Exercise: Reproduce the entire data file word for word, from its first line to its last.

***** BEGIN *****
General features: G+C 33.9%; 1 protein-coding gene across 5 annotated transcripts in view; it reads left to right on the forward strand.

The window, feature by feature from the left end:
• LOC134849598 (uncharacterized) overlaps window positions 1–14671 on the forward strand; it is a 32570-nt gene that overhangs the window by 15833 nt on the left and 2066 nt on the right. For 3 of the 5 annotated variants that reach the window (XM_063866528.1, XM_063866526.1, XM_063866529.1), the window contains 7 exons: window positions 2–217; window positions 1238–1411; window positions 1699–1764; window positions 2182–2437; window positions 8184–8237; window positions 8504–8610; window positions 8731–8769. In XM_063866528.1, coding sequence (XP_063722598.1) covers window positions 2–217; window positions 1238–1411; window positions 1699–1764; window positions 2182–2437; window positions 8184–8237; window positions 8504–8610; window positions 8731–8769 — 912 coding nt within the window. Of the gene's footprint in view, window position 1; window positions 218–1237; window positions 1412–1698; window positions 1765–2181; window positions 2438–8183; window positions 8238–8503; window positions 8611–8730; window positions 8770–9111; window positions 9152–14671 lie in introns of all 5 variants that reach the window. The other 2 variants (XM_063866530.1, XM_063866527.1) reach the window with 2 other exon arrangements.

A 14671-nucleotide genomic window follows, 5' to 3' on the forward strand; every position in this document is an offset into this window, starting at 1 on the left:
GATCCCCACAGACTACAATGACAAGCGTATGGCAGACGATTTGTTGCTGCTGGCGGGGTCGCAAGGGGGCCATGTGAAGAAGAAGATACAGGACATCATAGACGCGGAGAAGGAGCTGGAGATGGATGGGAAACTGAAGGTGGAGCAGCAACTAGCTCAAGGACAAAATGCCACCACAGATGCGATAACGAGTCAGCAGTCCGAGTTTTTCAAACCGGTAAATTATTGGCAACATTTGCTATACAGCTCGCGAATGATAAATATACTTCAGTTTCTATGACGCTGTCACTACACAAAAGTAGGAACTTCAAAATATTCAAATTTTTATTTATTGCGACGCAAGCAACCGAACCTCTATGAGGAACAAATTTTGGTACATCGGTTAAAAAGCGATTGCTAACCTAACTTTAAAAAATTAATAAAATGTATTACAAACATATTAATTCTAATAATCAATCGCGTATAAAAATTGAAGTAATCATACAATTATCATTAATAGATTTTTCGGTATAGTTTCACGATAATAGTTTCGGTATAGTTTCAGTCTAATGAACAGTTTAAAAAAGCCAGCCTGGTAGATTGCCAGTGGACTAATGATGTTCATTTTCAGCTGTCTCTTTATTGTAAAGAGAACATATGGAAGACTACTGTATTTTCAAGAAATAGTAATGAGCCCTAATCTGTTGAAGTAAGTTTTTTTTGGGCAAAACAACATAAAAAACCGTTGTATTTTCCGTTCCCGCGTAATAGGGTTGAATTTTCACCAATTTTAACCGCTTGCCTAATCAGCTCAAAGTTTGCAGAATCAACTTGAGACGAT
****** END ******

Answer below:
General features: G+C 33.9%; 1 protein-coding gene across 5 annotated transcripts in view; it reads left to right on the forward strand.

The window, feature by feature from the left end:
• LOC134849598 (uncharacterized) overlaps window positions 1–14671 on the forward strand; it is a 32570-nt gene that overhangs the window by 15833 nt on the left and 2066 nt on the right. For 3 of the 5 annotated variants that reach the window (XM_063866528.1, XM_063866526.1, XM_063866529.1), the window contains 7 exons: window positions 2–217; window positions 1238–1411; window positions 1699–1764; window positions 2182–2437; window positions 8184–8237; window positions 8504–8610; window positions 8731–8769. In XM_063866528.1, coding sequence (XP_063722598.1) covers window positions 2–217; window positions 1238–1411; window positions 1699–1764; window positions 2182–2437; window positions 8184–8237; window positions 8504–8610; window positions 8731–8769 — 912 coding nt within the window. Of the gene's footprint in view, window position 1; window positions 218–1237; window positions 1412–1698; window positions 1765–2181; window positions 2438–8183; window positions 8238–8503; window positions 8611–8730; window positions 8770–9111; window positions 9152–14671 lie in introns of all 5 variants that reach the window. The other 2 variants (XM_063866530.1, XM_063866527.1) reach the window with 2 other exon arrangements.

A 14671-nucleotide genomic window follows, 5' to 3' on the forward strand; every position in this document is an offset into this window, starting at 1 on the left:
GATCCCCACAGACTACAATGACAAGCGTATGGCAGACGATTTGTTGCTGCTGGCGGGGTCGCAAGGGGGCCATGTGAAGAAGAAGATACAGGACATCATAGACGCGGAGAAGGAGCTGGAGATGGATGGGAAACTGAAGGTGGAGCAGCAACTAGCTCAAGGACAAAATGCCACCACAGATGCGATAACGAGTCAGCAGTCCGAGTTTTTCAAACCGGTAAATTATTGGCAACATTTGCTATACAGCTCGCGAATGATAAATATACTTCAGTTTCTATGACGCTGTCACTACACAAAAGTAGGAACTTCAAAATATTCAAATTTTTATTTATTGCGACGCAAGCAACCGAACCTCTATGAGGAACAAATTTTGGTACATCGGTTAAAAAGCGATTGCTAACCTAACTTTAAAAAATTAATAAAATGTATTACAAACATATTAATTCTAATAATCAATCGCGTATAAAAATTGAAGTAATCATACAATTATCATTAATAGATTTTTCGGTATAGTTTCACGATAATAGTTTCGGTATAGTTTCAGTCTAATGAACAGTTTAAAAAAGCCAGCCTGGTAGATTGCCAGTGGACTAATGATGTTCATTTTCAGCTGTCTCTTTATTGTAAAGAGAACATATGGAAGACTACTGTATTTTCAAGAAATAGTAATGAGCCCTAATCTGTTGAAGTAAGTTTTTTTTGGGCAAAACAACATAAAAAACCGTTGTATTTTCCGTTCCCGCGTAATAGGGTTGAATTTTCACCAATTTTAACCGCTTGCCTAATCAGCTCAAAGTTTGCAGAATCAACTTGAGACGAT